With traditional monolithic CMS systems the content management application and content delivery application exist together in a single application, they provide a solution for simple blog and basic websites where everything can be managed in one place.

With a decoupled CMS, we are able to separate the content management application from the content delivery application, this frees up developers to be able to choose the way they want to deliver content to users. It is important to understand that the creation of content is not the same as delivering and that the separation are clear.

In a decoupled CMS, it promotes the microservices architecture approach and you can leverage the use of event driven message queues in order to store state for content and updates to the website. By using the event driven approach when you delete a content element, then there is a call to the contentdelete event.

Event consumers will be responsible for consuming the changes produces by the event source that handles events and can be optimised through the API.


What would an architecture look like?


For a headless CMS system, we could deploy something based upon CQRS:-

CQRS stands for Command Query Responsibility Segregation. It's a pattern that I first heard described by Greg Young. At its heart is the notion that you can use a different model to update information than the model you use to read information.

From: Martin Fowler


Utilise event sourcing:-

Create an approach that is responsible for handling a sequence of events on as operations on data where each event is appended onto a read only basis to temp or permanent store. When a action takes place, the application sends a series of sequence command operations that once stored can later be replayed when executing the same series of operations on the set of data.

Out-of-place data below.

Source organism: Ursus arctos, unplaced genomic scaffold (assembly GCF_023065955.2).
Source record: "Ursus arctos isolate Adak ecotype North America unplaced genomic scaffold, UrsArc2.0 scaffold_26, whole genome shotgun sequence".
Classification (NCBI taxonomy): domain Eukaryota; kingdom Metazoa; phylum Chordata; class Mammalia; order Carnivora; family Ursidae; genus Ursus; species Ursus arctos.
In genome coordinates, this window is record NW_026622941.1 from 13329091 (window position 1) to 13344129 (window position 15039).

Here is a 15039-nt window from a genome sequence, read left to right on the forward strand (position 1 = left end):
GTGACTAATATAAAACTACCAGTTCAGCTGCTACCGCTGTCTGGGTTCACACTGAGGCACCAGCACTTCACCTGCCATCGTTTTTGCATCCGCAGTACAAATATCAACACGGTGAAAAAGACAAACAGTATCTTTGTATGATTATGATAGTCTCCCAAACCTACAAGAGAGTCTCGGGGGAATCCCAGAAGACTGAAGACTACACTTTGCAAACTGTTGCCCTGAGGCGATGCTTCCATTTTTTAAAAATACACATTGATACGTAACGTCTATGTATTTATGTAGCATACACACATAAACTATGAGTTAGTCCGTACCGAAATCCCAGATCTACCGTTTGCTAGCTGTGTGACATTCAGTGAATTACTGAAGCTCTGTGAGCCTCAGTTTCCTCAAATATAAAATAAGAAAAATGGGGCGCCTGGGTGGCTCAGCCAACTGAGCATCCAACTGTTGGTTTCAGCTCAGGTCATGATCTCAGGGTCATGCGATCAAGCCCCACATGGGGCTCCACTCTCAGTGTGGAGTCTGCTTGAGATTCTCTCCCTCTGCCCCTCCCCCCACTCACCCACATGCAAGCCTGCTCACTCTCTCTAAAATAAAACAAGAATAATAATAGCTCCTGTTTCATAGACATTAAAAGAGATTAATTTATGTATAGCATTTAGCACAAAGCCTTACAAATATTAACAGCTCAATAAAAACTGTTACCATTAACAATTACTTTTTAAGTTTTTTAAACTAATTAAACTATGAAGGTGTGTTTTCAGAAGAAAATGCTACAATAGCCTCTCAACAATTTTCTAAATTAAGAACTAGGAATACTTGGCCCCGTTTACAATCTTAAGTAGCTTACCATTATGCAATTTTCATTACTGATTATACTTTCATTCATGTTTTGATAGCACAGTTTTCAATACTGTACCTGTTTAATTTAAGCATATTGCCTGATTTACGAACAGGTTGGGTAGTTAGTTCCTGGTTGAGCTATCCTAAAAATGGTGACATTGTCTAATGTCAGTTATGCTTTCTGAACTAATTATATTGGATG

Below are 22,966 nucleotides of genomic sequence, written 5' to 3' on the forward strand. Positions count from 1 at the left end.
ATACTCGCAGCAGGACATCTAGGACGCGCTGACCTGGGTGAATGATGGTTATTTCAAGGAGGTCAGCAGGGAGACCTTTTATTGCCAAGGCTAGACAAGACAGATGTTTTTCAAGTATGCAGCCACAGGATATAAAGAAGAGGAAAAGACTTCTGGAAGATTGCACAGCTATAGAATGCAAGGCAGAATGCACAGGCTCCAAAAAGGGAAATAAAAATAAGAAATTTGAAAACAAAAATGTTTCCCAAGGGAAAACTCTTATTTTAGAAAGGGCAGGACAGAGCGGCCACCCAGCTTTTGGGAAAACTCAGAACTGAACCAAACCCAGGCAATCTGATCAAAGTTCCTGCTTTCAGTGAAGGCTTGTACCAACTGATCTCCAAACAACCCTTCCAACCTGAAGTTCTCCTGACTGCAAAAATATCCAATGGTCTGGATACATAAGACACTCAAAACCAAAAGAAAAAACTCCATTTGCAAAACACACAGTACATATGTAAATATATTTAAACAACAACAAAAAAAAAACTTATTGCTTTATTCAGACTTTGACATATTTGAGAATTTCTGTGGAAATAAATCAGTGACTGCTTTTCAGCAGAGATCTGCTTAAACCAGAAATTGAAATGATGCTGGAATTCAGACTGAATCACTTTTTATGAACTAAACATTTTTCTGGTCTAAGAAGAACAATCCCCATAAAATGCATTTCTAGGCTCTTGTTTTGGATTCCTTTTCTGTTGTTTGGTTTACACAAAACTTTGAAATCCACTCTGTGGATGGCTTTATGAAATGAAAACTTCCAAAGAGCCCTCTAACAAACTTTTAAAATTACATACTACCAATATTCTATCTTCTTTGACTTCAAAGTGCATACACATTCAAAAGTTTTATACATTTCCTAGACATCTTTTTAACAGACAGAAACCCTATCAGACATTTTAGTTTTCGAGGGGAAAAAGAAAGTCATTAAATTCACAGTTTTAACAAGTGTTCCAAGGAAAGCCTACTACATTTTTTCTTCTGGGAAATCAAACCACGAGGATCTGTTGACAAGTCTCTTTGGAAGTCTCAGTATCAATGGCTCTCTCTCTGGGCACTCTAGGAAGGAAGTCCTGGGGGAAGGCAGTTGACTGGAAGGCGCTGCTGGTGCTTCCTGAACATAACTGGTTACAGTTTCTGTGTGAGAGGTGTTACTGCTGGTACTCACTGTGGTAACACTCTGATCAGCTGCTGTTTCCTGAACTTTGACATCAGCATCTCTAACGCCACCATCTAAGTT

Heres a brief fact sheet of what it performed with event sourcing:-

  • Events are immutable
  • Task produced can run in the background
  • Improve performance and stability as no contention for processing of transactions
  • Events represent what events have occurred.
  • Append only nature to the data means that an audit trail is provided, can replay events at any time.
  • Decouple task from events and provides flexibility and extensibility.

There are however a few issues that also need to be considered:-

  • Some delay when adding events to the event store between the handler, publishing events and consumers handling the events.
  • If you need to undo a change to the data is to add a compensating event to the event store


You can read more about it here.

Eliding Async and Await

Being able to elide Async and Await can provide application efficiency benefits that at first may seem minimal but in the big picture will result in the compiler being able to skip the generation of the async state machine and result in fewer compiler generated types in the assembly as well as fewer items added to the GC and CPU computations.

When a async state machine is generated for a single await, you can effectively get a few extra IL instructions created as a result. In my opinion it is a benefit to elide await where possible but in some cases it isnt such as using statements.

Async does have great benefits such as performing code executions in parallel requests but it does however perform in a much more inefficient way than using synchronous code. Adding more awaits and async’s to an application ends up multiplying the cost at each point.

You can read more about it here:-